Learning Try R

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R is a tool for statistics and data modeling. It is an elegant and versatile programming language and has a highly expressive syntax designed around working with data. R also includes extremely powerful graphics capabilities. If you want to easily manipulate your data and present it in compelling ways, R is the tool for you.

The seven functions of R :

  1. Try R
  2. Vectors
  3. Matrices
  4. Summary Statistics
  5. Factors
  6. Data Frame
  7. Real-World Data

Chapter One (Try R) tells you the basic R expressions with numbers, strings  and True/False values. How to store those values in variables and pass them to functions and how to get help  on functions. For instance, with “Expression” you can type anything at the prompt and R will evaluate it and print the answer, e g  > 1 + 1 gives you [1]  2, likewise if you type the string  “Arr,  matey!” It gives you [1] “Arr, matey!”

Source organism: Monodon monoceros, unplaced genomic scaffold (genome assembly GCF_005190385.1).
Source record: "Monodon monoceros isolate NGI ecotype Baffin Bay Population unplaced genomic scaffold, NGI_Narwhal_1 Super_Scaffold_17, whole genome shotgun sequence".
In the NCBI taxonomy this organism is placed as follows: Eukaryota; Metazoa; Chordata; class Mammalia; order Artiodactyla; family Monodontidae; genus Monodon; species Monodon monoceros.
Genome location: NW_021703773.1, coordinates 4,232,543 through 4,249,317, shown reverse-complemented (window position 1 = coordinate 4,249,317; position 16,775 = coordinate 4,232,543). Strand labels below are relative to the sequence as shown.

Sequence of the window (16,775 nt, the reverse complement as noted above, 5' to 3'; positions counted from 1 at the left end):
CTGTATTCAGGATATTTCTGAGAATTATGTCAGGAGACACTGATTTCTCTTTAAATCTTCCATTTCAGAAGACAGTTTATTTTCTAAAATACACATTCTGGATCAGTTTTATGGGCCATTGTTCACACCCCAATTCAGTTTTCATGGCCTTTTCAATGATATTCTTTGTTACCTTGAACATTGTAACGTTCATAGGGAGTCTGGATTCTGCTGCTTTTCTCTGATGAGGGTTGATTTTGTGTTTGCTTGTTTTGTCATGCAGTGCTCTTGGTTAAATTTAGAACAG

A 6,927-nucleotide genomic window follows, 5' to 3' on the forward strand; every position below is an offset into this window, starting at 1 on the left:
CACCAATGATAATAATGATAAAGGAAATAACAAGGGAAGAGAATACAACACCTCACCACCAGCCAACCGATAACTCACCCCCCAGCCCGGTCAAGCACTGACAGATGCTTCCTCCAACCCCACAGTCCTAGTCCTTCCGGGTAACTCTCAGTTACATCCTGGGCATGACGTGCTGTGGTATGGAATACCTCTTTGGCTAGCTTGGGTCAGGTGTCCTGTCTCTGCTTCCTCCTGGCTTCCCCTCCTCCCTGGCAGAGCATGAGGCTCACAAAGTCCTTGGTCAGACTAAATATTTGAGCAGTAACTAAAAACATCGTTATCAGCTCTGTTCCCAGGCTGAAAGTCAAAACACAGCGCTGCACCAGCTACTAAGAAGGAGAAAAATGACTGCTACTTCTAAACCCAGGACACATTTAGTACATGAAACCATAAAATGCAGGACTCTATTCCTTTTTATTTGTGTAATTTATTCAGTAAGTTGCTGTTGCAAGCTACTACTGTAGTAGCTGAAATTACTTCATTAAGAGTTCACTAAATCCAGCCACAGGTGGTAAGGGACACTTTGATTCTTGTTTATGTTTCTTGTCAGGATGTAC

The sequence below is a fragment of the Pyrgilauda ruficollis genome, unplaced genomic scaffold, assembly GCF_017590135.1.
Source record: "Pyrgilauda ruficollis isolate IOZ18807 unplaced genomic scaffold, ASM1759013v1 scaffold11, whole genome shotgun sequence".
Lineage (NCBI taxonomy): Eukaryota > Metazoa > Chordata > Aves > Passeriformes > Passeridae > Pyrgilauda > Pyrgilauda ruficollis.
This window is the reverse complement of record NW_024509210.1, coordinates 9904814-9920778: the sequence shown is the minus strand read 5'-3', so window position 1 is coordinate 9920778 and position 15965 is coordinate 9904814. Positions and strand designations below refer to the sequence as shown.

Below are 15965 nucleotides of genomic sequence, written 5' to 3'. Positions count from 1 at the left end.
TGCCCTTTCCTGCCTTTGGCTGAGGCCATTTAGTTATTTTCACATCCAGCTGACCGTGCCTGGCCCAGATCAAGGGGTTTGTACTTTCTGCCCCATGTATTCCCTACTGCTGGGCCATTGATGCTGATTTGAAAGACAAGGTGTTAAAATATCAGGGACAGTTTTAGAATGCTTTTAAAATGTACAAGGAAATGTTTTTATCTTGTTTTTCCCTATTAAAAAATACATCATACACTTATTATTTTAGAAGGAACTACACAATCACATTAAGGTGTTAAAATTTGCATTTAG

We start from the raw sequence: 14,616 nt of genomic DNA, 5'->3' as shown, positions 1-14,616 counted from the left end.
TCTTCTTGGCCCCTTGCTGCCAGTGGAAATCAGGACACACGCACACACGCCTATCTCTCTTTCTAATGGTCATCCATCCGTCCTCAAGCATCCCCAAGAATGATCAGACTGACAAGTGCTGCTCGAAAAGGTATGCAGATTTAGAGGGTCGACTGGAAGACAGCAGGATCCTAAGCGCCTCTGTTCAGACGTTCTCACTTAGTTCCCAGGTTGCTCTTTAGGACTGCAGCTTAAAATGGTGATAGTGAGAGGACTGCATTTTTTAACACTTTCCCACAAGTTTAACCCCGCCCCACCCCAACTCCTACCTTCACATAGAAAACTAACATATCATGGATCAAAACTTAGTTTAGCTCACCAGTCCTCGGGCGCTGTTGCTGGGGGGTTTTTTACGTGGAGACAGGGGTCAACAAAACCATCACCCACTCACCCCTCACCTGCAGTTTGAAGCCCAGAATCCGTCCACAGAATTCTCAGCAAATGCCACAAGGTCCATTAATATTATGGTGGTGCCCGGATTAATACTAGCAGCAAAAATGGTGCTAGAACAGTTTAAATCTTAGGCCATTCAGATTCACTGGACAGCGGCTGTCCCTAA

The “Logical value” like TRUE or FALSE which can be refered to as “Boolean” values, e g > 3 > 4 gives [1] TRUE and another a double-equals sign to check whether two values are equal, e g > 2 + 2 == 5 [1] FALSE

Variables” with this  you can store values into a variable to access it later, e g  > x <- 42 to store a value in x

Functions” you can call a function by typing its name, followed by one or more arguments to that function in parenthesis, e g > sum(1,  3,  5) gives [1]  9

Help” help (functionname) brings up help for the given function.

Files“,   “R”  commands can also be written in plain text file with a R extension by convention for executing later by calling “list.files” function

Chapter Two (Vectors)  is  list of values that R rely on for many of its operations. Like Sequence which use the start:end notation e g seq(5,  9) which gives [1] 5 6 7 8 9.

Vector Access which retrieves values within a vector by providing its numeric index in square brackets  by using “sentence” variable e g “sentence [3]” after this <- c(‘walk’, ‘the’, ‘plank’) gives [1] “plank”.

Vector Names, you can assign names to vector’s elements  by passing a second vector filled with names to the ‘names’. assignment function, e g  names(ranks) <- c(“first”, “second”, “third”) after > ranks <- 1:3